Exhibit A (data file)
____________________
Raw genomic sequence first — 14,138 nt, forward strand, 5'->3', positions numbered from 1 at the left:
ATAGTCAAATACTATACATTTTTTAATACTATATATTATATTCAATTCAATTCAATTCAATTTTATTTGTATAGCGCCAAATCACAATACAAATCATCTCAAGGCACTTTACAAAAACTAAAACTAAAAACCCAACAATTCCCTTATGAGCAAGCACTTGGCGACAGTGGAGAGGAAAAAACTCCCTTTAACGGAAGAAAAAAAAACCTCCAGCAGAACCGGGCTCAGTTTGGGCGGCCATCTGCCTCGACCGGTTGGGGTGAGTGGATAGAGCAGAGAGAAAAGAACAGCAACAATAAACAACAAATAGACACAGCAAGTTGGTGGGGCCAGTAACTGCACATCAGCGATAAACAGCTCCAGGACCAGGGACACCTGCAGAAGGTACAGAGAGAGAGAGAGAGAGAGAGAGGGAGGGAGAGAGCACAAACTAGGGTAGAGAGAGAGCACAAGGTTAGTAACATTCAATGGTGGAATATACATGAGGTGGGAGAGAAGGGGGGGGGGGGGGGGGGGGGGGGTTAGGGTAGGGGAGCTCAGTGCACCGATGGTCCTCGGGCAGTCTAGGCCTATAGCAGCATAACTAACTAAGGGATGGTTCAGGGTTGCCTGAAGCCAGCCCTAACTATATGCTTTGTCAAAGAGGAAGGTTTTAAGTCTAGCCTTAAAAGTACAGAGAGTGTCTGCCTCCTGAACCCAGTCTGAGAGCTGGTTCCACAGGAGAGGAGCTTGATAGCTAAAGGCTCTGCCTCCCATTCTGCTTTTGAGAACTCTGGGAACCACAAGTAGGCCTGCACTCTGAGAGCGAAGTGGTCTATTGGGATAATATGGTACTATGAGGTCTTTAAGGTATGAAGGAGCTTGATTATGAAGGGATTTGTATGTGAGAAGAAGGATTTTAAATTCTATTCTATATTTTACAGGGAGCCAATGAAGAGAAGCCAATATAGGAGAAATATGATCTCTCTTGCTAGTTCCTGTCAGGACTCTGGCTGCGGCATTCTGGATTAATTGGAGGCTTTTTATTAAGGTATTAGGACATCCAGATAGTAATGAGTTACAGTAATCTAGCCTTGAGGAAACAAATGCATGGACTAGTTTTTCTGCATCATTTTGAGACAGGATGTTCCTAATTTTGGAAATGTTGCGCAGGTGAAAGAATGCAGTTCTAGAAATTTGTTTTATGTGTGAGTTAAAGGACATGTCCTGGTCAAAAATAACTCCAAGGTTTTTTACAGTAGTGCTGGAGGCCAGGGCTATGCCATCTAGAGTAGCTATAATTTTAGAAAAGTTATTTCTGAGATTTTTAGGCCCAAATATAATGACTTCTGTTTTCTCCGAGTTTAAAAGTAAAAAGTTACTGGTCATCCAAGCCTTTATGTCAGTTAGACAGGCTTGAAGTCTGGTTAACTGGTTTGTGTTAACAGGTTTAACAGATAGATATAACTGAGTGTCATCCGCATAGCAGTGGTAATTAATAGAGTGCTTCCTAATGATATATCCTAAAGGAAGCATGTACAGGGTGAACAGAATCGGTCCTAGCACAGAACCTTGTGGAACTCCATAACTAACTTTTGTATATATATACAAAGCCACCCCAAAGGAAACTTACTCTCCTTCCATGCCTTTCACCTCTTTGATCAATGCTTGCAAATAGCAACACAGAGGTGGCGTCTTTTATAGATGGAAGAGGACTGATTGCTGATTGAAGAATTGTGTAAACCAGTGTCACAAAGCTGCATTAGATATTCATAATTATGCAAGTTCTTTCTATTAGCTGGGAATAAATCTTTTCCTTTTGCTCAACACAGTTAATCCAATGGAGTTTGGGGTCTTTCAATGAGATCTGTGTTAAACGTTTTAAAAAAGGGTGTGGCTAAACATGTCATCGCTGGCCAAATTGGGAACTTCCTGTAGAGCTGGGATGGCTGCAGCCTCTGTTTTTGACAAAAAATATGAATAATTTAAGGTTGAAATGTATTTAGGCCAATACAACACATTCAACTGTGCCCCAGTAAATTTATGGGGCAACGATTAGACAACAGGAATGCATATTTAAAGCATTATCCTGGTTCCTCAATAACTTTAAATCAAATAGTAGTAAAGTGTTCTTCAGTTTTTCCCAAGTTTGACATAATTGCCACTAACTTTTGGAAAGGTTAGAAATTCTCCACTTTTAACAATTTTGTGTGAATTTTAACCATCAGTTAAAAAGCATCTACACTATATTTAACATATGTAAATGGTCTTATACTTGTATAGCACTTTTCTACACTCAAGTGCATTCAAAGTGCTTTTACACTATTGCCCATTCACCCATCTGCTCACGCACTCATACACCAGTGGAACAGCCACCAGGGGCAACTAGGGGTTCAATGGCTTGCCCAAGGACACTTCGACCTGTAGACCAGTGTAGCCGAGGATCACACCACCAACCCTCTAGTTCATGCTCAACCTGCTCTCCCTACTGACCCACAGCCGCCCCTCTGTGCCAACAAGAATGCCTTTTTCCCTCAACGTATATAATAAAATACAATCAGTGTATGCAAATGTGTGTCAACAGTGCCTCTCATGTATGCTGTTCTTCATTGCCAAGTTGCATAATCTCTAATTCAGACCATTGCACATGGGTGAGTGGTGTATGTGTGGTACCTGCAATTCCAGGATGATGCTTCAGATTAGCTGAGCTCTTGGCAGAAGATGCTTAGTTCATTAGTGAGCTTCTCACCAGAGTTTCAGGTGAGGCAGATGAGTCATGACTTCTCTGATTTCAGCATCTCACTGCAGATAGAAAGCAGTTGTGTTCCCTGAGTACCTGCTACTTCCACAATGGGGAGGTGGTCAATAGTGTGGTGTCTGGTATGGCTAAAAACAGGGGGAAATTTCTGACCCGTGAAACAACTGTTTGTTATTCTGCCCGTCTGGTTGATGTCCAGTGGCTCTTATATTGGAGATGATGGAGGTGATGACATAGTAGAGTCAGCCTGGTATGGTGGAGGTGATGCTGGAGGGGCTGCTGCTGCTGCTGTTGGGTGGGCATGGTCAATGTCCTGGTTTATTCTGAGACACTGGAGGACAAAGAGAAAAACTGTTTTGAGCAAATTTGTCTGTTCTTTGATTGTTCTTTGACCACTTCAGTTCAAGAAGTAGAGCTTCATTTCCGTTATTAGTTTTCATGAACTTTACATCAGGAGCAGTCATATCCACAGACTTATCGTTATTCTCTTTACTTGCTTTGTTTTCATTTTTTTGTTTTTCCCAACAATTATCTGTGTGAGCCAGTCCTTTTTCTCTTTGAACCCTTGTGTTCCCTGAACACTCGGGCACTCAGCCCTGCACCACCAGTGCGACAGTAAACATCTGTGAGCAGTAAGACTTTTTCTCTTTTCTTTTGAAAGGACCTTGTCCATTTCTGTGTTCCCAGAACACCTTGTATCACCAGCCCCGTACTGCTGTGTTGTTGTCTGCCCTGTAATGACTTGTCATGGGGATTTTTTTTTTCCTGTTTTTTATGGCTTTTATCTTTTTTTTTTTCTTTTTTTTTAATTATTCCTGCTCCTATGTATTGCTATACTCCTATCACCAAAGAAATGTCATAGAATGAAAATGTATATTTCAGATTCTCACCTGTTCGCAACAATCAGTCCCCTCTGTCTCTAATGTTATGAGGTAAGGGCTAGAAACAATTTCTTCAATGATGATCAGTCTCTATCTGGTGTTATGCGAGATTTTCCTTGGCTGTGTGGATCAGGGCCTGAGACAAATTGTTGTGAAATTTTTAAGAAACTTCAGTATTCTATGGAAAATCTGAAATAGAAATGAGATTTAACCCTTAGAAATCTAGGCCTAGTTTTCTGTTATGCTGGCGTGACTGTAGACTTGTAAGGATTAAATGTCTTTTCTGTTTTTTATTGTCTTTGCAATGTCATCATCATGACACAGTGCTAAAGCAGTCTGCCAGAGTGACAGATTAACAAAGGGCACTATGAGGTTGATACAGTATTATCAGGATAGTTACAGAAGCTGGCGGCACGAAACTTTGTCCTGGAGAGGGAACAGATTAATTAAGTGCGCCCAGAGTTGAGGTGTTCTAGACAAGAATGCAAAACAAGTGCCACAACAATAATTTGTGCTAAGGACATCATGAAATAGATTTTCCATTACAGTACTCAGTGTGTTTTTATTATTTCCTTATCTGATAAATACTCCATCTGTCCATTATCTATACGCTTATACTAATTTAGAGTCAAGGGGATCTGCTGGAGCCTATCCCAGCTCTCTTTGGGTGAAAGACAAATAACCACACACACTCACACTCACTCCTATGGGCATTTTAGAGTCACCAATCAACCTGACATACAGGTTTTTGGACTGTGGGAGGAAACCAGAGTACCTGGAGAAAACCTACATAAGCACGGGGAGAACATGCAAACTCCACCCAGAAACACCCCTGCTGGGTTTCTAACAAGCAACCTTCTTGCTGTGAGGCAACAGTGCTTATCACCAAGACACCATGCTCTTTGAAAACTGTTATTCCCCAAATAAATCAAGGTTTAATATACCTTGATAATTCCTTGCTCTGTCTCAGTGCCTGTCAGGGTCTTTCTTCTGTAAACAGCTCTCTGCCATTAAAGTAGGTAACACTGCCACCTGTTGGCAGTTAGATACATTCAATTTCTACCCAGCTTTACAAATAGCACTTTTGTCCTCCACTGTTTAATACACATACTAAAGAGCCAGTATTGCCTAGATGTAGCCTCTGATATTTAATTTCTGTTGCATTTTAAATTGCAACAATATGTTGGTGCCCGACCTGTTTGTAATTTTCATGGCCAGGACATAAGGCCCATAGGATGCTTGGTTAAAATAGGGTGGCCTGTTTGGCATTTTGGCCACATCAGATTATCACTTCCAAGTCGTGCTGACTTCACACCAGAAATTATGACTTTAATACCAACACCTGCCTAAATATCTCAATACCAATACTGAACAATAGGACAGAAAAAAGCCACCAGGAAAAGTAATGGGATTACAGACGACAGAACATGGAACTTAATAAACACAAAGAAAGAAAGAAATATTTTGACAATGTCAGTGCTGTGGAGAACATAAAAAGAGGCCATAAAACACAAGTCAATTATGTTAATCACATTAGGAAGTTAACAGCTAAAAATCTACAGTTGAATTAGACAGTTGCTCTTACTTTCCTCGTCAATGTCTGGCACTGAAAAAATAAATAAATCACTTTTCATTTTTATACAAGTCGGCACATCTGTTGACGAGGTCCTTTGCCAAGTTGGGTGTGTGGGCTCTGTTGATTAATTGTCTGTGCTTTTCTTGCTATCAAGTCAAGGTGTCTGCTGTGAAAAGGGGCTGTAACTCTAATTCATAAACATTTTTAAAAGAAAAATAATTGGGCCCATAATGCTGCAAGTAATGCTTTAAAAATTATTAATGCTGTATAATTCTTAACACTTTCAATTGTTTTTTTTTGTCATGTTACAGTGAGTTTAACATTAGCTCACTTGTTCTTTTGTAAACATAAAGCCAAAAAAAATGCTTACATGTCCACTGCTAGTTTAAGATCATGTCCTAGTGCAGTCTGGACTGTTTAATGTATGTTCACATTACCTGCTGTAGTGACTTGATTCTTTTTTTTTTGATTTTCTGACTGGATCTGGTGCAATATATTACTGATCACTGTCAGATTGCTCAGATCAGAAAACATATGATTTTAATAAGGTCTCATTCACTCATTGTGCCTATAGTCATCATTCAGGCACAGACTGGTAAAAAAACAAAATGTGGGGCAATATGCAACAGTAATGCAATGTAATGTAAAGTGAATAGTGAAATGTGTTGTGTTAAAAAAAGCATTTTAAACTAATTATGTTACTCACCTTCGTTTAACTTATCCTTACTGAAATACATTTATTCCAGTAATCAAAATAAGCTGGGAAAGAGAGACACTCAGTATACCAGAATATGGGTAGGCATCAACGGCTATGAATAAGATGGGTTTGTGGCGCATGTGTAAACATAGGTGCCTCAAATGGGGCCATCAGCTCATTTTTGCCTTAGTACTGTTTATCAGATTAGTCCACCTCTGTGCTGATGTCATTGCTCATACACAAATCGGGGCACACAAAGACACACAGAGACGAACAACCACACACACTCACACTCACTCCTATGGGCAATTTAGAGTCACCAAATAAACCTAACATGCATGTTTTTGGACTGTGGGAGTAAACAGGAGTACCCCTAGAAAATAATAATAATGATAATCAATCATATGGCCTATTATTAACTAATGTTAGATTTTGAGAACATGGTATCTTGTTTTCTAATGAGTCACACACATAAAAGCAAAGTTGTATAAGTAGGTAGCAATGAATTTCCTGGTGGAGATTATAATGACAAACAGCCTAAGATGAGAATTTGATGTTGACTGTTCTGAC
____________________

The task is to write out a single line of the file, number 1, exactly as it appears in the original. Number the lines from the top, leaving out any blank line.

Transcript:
Raw genomic sequence first — 14,138 nt, forward strand, 5'->3', positions numbered from 1 at the left: